– Label jars with date and inspect regularly for any signs of spoilage. Discard if any mold, smell, or bubbling occurs.

– Always use clean utensils to remove portions to avoid introducing new bacteria into the jar. Never take sauerkraut out with bare hands.

Following these best practices will help your homemade sauerkraut stay crunchy and delicious for many months to come!

Common mistakes people make preserving homemade sauerkraut

Fermenting sauerkraut seems simple but there are some key mistakes to avoid for successful preservation:

– Not salting the cabbage enough – Sauerkraut needs 2-3% salt content to prevent harmful bacteria. Don’t skimp on the salt when massaging cabbage leaves.

– Uneven distribution of salt – Mixing salt unevenly leads to inconsistent fermentation. Take time to distribute salt thoroughly through the cabbage.

– Using non-canning salt – Don’t use salts with anti-caking agents or iodine which can inhibit fermentation. Use kosher or pickling salt.

– Not packing cabbage tightly enough – Air pockets allow mold to develop. Really tamp down the cabbage to remove bubbles and gaps.

– Insufficient liquid cover – Cabbage must stay submerged in brine, its own juices or added liquid like whey. Weigh down if needed.

– Water not excluded from airlock – Avoid siphoning liquid into the ferment from airlocks. Use a solid stopper if needed.

– Fermenting at warm temperatures – Ideal is 60-75°F. Above 80°F can encourage yeasts and mold. Choose a cool spot.

– Using poor quality vessels – Don’t use chipped crocks or jars. Stick to food-grade containers to discourage contamination.

– Adding too many untested ingredients – Adding juices or sugars can throw off the perfect environment for lactic acid bacteria.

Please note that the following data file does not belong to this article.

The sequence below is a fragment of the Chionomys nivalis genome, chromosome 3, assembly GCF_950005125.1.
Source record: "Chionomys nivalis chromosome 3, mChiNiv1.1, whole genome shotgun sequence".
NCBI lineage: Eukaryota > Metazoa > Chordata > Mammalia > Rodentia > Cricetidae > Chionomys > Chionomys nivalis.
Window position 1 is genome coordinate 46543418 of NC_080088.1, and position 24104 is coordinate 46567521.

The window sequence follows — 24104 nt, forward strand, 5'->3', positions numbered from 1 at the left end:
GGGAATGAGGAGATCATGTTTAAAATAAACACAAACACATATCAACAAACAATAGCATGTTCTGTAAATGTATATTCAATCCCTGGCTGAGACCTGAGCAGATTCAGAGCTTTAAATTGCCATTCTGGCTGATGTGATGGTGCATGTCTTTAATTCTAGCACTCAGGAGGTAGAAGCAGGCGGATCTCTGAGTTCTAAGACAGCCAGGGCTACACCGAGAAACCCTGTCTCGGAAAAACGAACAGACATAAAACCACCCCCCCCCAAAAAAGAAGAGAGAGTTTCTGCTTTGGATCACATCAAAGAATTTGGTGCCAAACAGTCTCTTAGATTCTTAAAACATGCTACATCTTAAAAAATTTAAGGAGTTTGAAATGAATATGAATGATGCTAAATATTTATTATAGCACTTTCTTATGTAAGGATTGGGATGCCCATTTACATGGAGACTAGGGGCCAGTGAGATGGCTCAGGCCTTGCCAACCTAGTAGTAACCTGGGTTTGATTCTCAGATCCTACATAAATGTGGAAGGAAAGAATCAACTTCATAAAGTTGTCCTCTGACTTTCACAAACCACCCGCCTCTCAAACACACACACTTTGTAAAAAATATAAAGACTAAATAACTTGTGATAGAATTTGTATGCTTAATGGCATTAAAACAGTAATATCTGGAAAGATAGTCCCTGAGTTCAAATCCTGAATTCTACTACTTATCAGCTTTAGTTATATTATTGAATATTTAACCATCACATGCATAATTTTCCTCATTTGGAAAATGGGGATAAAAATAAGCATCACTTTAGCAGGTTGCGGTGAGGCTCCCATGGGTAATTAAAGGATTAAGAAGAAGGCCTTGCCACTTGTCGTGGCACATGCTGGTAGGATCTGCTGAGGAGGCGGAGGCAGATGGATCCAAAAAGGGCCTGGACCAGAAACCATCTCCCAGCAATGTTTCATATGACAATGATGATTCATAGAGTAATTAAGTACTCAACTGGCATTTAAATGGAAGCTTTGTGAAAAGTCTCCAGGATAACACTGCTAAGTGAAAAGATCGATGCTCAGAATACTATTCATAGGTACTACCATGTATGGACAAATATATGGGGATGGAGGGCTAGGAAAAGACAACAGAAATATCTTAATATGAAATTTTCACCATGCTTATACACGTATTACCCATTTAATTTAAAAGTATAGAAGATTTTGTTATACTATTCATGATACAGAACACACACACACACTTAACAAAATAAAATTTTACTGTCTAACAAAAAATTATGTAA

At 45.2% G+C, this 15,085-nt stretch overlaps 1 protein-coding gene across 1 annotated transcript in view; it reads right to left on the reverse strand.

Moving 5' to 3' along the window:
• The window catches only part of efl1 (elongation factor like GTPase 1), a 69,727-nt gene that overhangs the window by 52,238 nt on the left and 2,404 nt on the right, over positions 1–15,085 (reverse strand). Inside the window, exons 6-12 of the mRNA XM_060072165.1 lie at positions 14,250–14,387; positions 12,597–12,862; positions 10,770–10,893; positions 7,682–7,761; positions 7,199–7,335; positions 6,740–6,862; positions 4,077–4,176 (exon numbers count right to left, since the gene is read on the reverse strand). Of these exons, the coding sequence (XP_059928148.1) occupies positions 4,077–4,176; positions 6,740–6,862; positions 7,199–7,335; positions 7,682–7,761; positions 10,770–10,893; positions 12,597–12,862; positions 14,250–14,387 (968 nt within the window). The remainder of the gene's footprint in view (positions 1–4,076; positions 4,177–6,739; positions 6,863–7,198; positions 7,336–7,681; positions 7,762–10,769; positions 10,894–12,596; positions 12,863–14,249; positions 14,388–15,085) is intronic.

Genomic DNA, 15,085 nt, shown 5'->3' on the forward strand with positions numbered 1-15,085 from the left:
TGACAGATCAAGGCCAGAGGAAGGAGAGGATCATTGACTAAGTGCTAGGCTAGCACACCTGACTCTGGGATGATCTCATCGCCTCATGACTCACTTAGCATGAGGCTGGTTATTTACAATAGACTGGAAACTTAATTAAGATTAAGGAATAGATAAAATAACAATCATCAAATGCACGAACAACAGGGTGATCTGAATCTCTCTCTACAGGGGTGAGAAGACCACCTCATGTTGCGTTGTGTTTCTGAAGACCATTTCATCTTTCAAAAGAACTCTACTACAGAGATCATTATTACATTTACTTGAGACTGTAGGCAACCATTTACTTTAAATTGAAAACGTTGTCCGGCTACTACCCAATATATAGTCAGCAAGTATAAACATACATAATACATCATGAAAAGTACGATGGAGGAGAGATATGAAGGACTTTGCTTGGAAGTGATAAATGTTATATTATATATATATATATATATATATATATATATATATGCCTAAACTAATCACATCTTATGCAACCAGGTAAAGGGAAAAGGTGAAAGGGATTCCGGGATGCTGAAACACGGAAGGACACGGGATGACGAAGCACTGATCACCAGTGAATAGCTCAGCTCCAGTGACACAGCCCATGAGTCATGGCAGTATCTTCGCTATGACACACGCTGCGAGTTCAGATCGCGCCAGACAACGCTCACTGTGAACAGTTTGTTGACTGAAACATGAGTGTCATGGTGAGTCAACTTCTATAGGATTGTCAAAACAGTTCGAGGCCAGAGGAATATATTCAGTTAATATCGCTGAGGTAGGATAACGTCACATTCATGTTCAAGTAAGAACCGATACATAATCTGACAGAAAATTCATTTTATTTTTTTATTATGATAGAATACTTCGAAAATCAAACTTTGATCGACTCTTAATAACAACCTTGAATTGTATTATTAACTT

– Not waiting long enough – Ferment at least 3 weeks for food safety, testing the pH to be sure it’s acidic enough before refrigerating.

Avoid these mistakes and you’ll be rewarded with the best tasting and safest homemade sauerkraut around!

Frequently asked questions about preserving homemade sauerkraut

Does sauerkraut need to be refrigerated?

Yes, proper storage of sauerkraut requires refrigeration. After the fermentation process, sauerkraut must be promptly refrigerated at temperatures below 40°F to slow further fermentation and prevent spoilage. Refrigeration gives sauerkraut a shelf life of 6 months up to 1 year. Leaving sauerkraut unrefrigerated after opening will allow it to over-ferment and deteriorate quickly. Always keep sauerkraut refrigerated for food safety and quality.

Can I freeze sauerkraut for longer storage?

Freezing is not ideal for sauerkraut. The freezing process damages the cabbage’s cell structure, leading to significant texture and flavor changes once thawed. However, sauerkraut can be frozen for short term storage of 1-3 months if properly portioned and sealed to minimize air exposure. Refrigeration remains the best method for long term storage.

What does surface mold on sauerkraut mean?

It’s common to see a thin layer of white or gray mold develop on the surface of fermenting or stored sauerkraut. This is generally harmless. Simply use a clean spoon to skim off and discard any surface mold. The sauerkraut underneath is still safe to eat. But if you see extensive mold throughout the sauerkraut, deeper discoloration, or anything suspicious, it’s best to discard the entire batch. When in doubt, throw it out.

Can I reuse sauerkraut brine?

It’s not recommended to reuse brine from fermented sauerkraut. The make-up of bacteria can change over time and lead to an imbalance. Each batch of sauerkraut ferments best in fresh brine. However, you can use sauerkraut brine to jump start the fermentation of other vegetables like carrots or beets. Add a few spoonfuls of sauerkraut brine to your next vegetable ferment for a probiotic boost!

Why does my sauerkraut have a yeasty flavor?

A yeasty taste or visible bubbles in sauerkraut typically means it fermented too warm, allowing yeasts to thrive. Slow fermentation at cooler 60-75°F temperatures gives lactic acid bacteria the upper hand. Prevent yeast overgrowths by monitoring temperatures and acidic pH levels. Yeasty sauerkraut is still safe to eat but best used up quickly.


Preserving the bounty of homemade sauerkraut requires care and some basic guidelines. Provide optimal salinity, temperature, and anaerobic conditions during initial fermentation. Then refrigerate fully acidified sauerkraut promptly in clean containers for 6-12 months of tasty tangy storage. Avoid common errors like air gaps, using table salt, or insufficient fermentation time. Master these best practices for enjoying your homemade sauerkraut all year long.